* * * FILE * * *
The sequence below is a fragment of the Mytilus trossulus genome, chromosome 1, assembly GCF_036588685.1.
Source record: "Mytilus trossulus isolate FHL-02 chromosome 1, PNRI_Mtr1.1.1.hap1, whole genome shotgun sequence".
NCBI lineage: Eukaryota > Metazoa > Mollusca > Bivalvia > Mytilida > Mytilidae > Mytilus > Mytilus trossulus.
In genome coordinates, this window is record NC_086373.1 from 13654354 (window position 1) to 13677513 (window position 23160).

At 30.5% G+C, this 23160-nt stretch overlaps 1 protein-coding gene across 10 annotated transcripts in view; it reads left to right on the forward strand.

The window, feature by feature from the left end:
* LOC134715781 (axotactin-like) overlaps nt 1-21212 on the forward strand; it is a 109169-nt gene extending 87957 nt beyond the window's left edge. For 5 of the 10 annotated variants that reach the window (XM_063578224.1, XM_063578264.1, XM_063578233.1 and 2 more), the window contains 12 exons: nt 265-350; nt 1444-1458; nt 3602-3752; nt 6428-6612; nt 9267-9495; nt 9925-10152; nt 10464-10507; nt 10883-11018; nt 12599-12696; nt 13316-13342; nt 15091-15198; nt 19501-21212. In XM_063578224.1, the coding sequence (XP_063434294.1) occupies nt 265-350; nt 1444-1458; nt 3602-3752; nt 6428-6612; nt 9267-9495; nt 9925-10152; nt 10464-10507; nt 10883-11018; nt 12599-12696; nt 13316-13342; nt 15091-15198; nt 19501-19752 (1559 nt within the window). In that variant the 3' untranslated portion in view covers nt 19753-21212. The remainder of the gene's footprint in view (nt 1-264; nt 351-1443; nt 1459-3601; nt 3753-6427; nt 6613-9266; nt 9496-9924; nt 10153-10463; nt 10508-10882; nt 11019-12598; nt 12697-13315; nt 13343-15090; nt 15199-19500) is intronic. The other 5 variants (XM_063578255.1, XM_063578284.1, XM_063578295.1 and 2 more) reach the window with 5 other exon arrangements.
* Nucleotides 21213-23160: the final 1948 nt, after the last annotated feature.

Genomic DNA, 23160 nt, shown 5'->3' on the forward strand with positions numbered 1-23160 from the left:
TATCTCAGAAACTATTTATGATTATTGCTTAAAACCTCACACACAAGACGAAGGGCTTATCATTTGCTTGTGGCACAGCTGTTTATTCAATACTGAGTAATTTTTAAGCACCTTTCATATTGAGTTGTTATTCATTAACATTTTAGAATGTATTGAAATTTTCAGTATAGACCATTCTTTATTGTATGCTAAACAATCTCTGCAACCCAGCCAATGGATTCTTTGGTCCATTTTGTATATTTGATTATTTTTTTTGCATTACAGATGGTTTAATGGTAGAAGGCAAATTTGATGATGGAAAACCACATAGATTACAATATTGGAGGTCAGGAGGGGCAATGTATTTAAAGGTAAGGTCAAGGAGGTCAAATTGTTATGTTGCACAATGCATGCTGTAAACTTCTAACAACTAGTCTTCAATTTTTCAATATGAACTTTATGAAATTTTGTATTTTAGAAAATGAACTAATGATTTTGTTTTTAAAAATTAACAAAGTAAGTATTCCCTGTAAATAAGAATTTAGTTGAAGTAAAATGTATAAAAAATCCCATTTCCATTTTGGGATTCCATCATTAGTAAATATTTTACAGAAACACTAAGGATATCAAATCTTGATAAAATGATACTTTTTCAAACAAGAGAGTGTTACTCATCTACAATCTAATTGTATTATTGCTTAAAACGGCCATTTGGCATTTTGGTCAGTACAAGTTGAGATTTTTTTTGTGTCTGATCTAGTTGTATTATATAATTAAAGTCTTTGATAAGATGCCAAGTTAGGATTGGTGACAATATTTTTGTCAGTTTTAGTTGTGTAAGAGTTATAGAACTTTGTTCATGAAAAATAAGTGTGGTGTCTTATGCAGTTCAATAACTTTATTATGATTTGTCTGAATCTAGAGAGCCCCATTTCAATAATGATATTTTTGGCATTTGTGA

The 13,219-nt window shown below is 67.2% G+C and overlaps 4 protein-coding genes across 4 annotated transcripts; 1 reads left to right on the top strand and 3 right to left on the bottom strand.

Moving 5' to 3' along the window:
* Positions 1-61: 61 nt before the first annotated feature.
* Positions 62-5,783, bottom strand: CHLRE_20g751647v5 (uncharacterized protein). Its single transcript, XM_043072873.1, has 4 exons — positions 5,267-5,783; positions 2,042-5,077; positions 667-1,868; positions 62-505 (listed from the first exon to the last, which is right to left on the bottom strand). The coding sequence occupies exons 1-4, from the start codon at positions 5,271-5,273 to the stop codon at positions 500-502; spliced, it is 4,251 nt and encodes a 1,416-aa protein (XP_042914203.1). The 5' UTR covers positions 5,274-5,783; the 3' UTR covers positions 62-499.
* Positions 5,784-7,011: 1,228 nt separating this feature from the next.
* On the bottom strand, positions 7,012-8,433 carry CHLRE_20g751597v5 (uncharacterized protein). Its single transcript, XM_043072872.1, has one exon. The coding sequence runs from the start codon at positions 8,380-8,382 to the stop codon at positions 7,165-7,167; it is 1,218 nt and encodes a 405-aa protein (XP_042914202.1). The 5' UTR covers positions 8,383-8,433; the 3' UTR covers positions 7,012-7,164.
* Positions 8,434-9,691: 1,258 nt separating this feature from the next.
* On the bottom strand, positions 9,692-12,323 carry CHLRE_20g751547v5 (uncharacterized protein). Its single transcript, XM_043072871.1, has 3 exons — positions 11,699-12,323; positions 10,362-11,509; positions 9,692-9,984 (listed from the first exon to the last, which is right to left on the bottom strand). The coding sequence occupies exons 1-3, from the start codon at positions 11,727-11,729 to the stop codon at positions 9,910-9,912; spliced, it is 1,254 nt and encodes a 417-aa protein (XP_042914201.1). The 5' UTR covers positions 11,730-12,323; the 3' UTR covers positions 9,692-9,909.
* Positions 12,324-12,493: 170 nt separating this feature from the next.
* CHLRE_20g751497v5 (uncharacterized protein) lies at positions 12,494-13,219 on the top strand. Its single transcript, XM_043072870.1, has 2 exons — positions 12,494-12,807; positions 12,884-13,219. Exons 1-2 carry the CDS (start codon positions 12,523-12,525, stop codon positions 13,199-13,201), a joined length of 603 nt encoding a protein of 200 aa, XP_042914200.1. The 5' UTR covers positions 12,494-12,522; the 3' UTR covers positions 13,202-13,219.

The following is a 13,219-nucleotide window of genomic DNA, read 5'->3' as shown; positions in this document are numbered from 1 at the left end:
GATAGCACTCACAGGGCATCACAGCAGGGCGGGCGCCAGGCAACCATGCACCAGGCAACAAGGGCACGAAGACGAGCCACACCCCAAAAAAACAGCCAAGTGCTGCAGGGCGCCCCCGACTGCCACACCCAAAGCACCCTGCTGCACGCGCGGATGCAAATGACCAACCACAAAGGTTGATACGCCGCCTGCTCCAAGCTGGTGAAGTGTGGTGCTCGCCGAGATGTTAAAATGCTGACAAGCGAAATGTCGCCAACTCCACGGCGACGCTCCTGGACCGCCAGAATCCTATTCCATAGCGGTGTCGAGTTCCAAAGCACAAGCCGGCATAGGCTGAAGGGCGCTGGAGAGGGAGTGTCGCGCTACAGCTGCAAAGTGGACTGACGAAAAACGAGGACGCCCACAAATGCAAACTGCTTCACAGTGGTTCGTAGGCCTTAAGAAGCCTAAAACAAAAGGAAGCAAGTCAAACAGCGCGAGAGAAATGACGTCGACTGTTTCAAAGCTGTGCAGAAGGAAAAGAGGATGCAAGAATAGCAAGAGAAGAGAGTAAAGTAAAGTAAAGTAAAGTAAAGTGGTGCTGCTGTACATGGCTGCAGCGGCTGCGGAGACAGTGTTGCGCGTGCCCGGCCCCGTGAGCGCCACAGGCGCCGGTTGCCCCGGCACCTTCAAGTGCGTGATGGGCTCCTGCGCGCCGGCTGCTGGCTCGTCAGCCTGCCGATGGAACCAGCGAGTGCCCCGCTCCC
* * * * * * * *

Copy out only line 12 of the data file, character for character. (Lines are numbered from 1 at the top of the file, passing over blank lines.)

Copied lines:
Moving 5' to 3' along the window: